Tryer v. Ojai Valley School (1992)
9 Cal. App. 4th 1476 [12 Cal. Rptr. 2d 114]
9 Cal. App. 4th 1476 [12 Cal. Rptr. 2d 114]
[No. B064403. Second Dist., Div. Six. Sep 8, 1992.]
VIRGINIA TRYER et al., Plaintiffs and Appellants, v. OJAI VALLEY SCHOOL, Defendant and Respondent.
(Superior Court of Ventura County, No. 114417, Richard D. Aldrich, Judge.)
(Opinion by Gilbert, J., with Stone (S. J.), P. J., and Yegan, J., concurring.)COUNSEL
Orrock, Higson & Kurta, Daniel A. Higson and Robert R. Anderson for Plaintiffs and Appellants.
Ellis, Beach, Procter & McCarthy and Andy H. Viets for Defendant and Respondent.OPINION
We affirm the summary judgment granted respondent Ojai Valley School (OVS) because its employee, Lorraine West (West), was on a personal break between work shifts when her pickup truck collided with the automobile of appellants' decedent, George Tryer. (Peccolo v. City of Los Angeles (1937) 8 Cal. 2d 532, 539 [66 P.2d 651]; Arboleda v. Workmen's Comp. App. Bd. (1967) 253 Cal. App. 2d 481, 483, 485- 486 [61 Cal.Rptr. 505].)Facts
The material facts are undisputed. OVS employed West part time to feed its horses twice a day at its two campuses during two work shifts. OVS paid West by the hour for each shift from the time she arrived on one campus until she left the other campus. OVS did not pay West for travel time to or from work or for travel expenses.
The day of the accident West worked at both campuses during her morning shift between 6 a.m. and about 9 a.m. After her morning shift, she [9 Cal. App. 4th 1480] left one campus to ride her own horse and to eat her lunch at a ranch. At approximately 1:15 p.m., West left the ranch and headed towards the school's lower campus to begin her afternoon shift. Around 1:30 p.m., however, her truck struck the automobile of appellants' decedent, George Tryer.
Virginia Tryer, on behalf of herself and her two minor children, sued the Wests and General Motors Corporation. Several months later, Tryer filed an amended complaint alleging that OVS is vicariously responsible for the wrongful death of George Tryer. The trial court dismissed General Motors, the Wests settled with Tryer, and OVS answered the amended complaint.
OVS filed a motion for summary judgment contending that West was not engaged in the course and scope of her work when the accident occurred. Tryer filed a motion for summary adjudication on the same issue.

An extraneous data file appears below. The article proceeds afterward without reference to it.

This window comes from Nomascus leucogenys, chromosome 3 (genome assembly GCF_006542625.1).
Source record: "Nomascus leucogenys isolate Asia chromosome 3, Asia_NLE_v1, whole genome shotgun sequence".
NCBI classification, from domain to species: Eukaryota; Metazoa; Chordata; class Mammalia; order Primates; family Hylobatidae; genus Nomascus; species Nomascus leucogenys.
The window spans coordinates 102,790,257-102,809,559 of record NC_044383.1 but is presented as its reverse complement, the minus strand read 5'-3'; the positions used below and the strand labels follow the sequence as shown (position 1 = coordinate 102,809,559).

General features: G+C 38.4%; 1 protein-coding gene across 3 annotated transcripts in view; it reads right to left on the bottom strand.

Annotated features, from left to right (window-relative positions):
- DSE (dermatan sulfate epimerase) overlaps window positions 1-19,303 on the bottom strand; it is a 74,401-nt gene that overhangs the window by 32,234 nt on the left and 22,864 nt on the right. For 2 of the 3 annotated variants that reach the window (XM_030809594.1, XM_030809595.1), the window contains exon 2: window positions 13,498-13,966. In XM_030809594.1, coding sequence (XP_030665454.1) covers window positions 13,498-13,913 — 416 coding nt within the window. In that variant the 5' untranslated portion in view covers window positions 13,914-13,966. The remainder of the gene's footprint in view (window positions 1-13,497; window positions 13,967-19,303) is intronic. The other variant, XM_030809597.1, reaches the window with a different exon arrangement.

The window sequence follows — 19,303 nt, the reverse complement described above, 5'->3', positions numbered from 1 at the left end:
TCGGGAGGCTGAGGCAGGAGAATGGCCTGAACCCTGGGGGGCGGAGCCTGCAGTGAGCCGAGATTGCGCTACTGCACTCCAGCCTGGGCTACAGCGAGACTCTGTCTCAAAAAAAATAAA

The trial court granted OVS's motion, denied Tryer's motion and entered judgment in favor of OVS.Discussion
[1a] "Under the doctrine of respondeat superior, an employer is vicariously liable for his employee's torts committed within the scope of the employment. This doctrine is based on ' "a rule of policy, a deliberate allocation of a risk. The losses caused by the torts of employees, which as a practical matter are sure to occur in the conduct of the employer's enterprise, are placed upon that enterprise itself, as a required cost of doing business." ' " (Perez v. Van Groningen & Sons, Inc. (1986) 41 Cal. 3d 962, 967 [227 Cal.Rptr. 106, 719 P.2d 676], quoting Hinman v. Westinghouse Elec. Co. (1970) 2 Cal. 3d 956, 959-960 [88 Cal.Rptr. 188, 471 P.2d 988]; Mary M. v. City of Los Angeles (1991) 54 Cal. 3d 202, 208-209 [285 Cal.Rptr. 99, 814 P.2d 1341]; Civ. Code, § 2338.)
 "Generally, the issue of scope of employment is a question of fact. [Citation.] However, the issue becomes a question of law when the facts are undisputed and no conflicting inferences are possible." (Perez v. Van Groningen & Sons, Inc., supra, 41 Cal. 3d at p. 968.) Because there are no material factual disputes here, we independently consider whether OVS is entitled to summary judgment as a matter of law. (Visueta v. General Motors Corp. (1991) 234 Cal. App. 3d 1609, 1613, 1616 [286 Cal.Rptr. 402]; Torres v. Reardon (1992) 3 Cal. App. 4th 831, 836 [5 Cal.Rptr.2d 52]; Code Civ. Proc., § 437c, subd. (c).) [9 Cal. App. 4th 1481]